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Home | Editorial Spotlight | Balancing Versatility & Performance

Balancing Versatility & Performance

By Juan Sagarbarria

It is no secret that high-pressure, plural-component equipment sustains the majority of spray polyurethane foam projects. Applications stemming from a large, high-pressure proportioner housed inside a spray rig and connected to several hundred feet of hose is a common sight in the SPF industry. While these machines are undoubtedly effective, and may meet the high production capabilities that are often needed, they can also present several challenges. When a jobsite has limited accessibility, the contractor could be exposed to additional expenses such as utilizing a crane or other unusual means to transport or position the large, high-pressure equipment, causing delays in the project schedule, or even keeping the job from happening altogether.

Affordability of mobile rigs, and high-pressure spray equipment can also be a major concern. Whether it is for a seasoned SPF contractor who wants to supplement their existing rig, or for a newcomer just entering the SPF industry, a high-pressure equipment package is a significant investment.

Historically, low-pressure applications have been limited to small and medium-sized SPF projects due to their output limitations. That being said, portability isn’t an issue during low-pressure applications, since the technology consists of smaller, lighter machines.

So, bearing these considerations in mind, how can a contractor attain the best of both worlds, a proportioner that can provide portability, performance, and versatility in one affordable unit? Contractors now have the answer in the LPG Low Pressure Gear proportioner from Specialty Products, Inc (SPI).

“As the SPF industry has advanced, we have seen considerable investments and focus on the chemistry and formulation side. Although there have been advancements in high-pressure equipment, there were gaps in the equipment technology that contractors wanted filled,” said Chas Weatherford, Vice President of SPI. “We developed a machine that is simple to operate, easy to maintain, and can tackle small and medium SPF applications, while being portable and light enough for one person to carry.”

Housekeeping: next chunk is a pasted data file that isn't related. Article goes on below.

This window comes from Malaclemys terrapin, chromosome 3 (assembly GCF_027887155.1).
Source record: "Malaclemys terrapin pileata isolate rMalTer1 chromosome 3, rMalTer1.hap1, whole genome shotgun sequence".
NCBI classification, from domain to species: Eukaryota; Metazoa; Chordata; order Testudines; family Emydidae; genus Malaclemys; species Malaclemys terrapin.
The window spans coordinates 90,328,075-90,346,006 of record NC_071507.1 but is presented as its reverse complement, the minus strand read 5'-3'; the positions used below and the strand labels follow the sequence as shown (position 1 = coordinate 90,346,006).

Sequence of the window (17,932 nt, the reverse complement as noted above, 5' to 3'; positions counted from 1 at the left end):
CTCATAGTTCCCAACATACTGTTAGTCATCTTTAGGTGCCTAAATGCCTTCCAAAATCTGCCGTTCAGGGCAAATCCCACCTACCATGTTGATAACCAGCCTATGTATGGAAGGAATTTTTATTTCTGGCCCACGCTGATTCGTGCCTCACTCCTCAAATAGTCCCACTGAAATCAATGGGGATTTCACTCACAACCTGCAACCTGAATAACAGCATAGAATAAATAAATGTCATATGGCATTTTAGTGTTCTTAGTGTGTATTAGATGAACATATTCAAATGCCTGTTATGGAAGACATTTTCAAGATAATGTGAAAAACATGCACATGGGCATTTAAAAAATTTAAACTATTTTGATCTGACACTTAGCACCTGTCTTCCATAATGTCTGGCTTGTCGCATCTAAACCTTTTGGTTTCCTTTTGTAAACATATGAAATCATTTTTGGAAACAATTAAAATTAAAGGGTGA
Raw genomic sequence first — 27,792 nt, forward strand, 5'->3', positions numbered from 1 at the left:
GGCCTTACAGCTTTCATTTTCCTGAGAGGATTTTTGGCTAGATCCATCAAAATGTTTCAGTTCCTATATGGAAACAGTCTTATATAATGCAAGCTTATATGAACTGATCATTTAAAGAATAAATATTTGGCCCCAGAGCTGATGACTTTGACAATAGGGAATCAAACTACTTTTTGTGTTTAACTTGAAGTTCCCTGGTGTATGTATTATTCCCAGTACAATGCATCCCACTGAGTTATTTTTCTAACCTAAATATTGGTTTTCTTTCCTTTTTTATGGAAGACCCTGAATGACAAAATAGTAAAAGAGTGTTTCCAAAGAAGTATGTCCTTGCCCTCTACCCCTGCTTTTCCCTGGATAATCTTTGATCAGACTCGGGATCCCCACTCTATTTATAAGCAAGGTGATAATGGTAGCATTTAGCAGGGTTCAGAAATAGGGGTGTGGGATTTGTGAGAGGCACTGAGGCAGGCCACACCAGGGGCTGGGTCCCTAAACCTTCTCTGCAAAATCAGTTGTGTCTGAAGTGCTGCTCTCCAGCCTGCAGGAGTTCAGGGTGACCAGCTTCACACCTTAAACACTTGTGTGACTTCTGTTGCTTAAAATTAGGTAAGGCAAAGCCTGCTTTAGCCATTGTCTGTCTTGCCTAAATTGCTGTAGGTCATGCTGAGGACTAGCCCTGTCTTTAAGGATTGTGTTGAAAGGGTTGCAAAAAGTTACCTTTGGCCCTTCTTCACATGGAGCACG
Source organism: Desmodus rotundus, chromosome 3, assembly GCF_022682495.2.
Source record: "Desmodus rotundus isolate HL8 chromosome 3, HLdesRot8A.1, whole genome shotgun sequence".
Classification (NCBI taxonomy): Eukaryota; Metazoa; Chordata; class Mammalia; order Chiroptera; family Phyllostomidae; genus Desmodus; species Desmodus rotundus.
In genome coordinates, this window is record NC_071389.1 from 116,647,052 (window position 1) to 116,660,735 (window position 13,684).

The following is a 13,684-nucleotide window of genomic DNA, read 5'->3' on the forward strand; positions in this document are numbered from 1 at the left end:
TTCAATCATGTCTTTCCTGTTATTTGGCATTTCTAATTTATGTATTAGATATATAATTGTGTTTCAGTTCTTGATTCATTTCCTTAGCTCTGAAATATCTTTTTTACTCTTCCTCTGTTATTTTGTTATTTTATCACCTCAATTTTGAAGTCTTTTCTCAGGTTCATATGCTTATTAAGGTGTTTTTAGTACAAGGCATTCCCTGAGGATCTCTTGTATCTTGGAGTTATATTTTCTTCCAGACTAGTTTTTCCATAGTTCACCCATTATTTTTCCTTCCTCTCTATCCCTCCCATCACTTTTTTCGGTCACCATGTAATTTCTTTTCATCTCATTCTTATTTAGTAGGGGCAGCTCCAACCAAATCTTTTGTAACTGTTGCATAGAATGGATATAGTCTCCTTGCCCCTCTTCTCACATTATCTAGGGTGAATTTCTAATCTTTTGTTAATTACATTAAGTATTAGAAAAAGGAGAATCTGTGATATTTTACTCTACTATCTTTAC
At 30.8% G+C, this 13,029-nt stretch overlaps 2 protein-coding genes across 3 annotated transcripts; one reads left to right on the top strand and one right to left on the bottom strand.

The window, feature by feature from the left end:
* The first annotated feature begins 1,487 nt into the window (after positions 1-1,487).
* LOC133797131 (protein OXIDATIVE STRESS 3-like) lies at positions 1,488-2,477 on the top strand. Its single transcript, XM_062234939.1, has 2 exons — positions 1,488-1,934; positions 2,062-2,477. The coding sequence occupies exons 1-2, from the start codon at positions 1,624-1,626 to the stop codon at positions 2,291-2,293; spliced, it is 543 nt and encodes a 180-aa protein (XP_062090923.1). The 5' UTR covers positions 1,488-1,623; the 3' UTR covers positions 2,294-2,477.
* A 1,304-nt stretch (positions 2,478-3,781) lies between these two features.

According to Weatherford, the original LPG was the result of a military grant that consisted of engineering a portable polyurea proportioner that the U.S. troops could easily carry in theatre, along with formulating a blast mitigating polyurea chemistry that could be processed through it. The commercial version of the LPG is extremely compact, so it can be easily transported: it can be placed in an elevator of a high rise building; in a small pick-up truck, airplane, helicopter, ATV, or boat; in an existing polyurea or foam rig; or it can be simply carried to projects that are difficult to reach and not easily accessible by high-pressure equipment packages.

Indeed, the LPG is highly portable, with an 18-by-18 inch frame that weighs 76 lbs., which is a fraction of heavy high-pressure proportioners. In addition to its light weight and small size, the LPG plugs into any standard wall outlet and consumes less electricity than a hair dryer.

With an increased output from .75 gpm to 1.2 gpm, available in models by mid-year 2015, the LPG’s improved output provides the user increased productivity. Due to its higher production capacity, when compared to other low-pressure equipment, the LPG’s increased performance now bridges the gap between high-pressure and low-pressure equipment. Weatherford noted that during the first year of LPG commercial sales, on average, a LPG processed 200 to 300 gallons of Synergy Series product per week. Today, spray foam contractors and even polyurea contractors are reporting an output of anywhere from 300 to 400 gallons per day with a LPG on their projects.

“The LPG provides a state-of-the art technology that has a much greater output capacity than traditional low-pressure systems,” said Weatherford. “With the LPG, a contractor can now justify mobilizing from a large to a smaller, but still very profitable project, such as spraying rim joists, crawlspaces, or attics in buildings and homes.”

Versatility is another key component of the LPG. It can process any of SPI’s Synergy Series spray foam products, which include open-cell foams, closed-cell foams, roofing foams, and pour foam systems. The LPG can also process SPI’s Synergy Series pour and spray polyurea elastomeric protective coatings. This versatility presents an option to high-pressure equipment, supporting the SPF contractor who wants to expand their business into polyurea coatings.

“LPG’s ability to apply different products offers a significant revenue generating opportunity to the user,” said Weatherford. “Whether the contractor wants to get into or augment their business with foam or polyurea, the LPG’s favorable price point and versatility provides a stellar entryway to both industries. Every day, many vertical markets and industries are identifying more uses for both foam and polyurea, so it is a smart investment in terms of revenue and business growth. The hundreds of LPG’s that SPI has sold to date throughout the U.S. and many other countries continues to generate more and more revenue for our great customers.”


Direct any questions about versatile, low-pressure polyurethane foam and polyurea proportioners to SPI:

Phone: 1-800-627-0773


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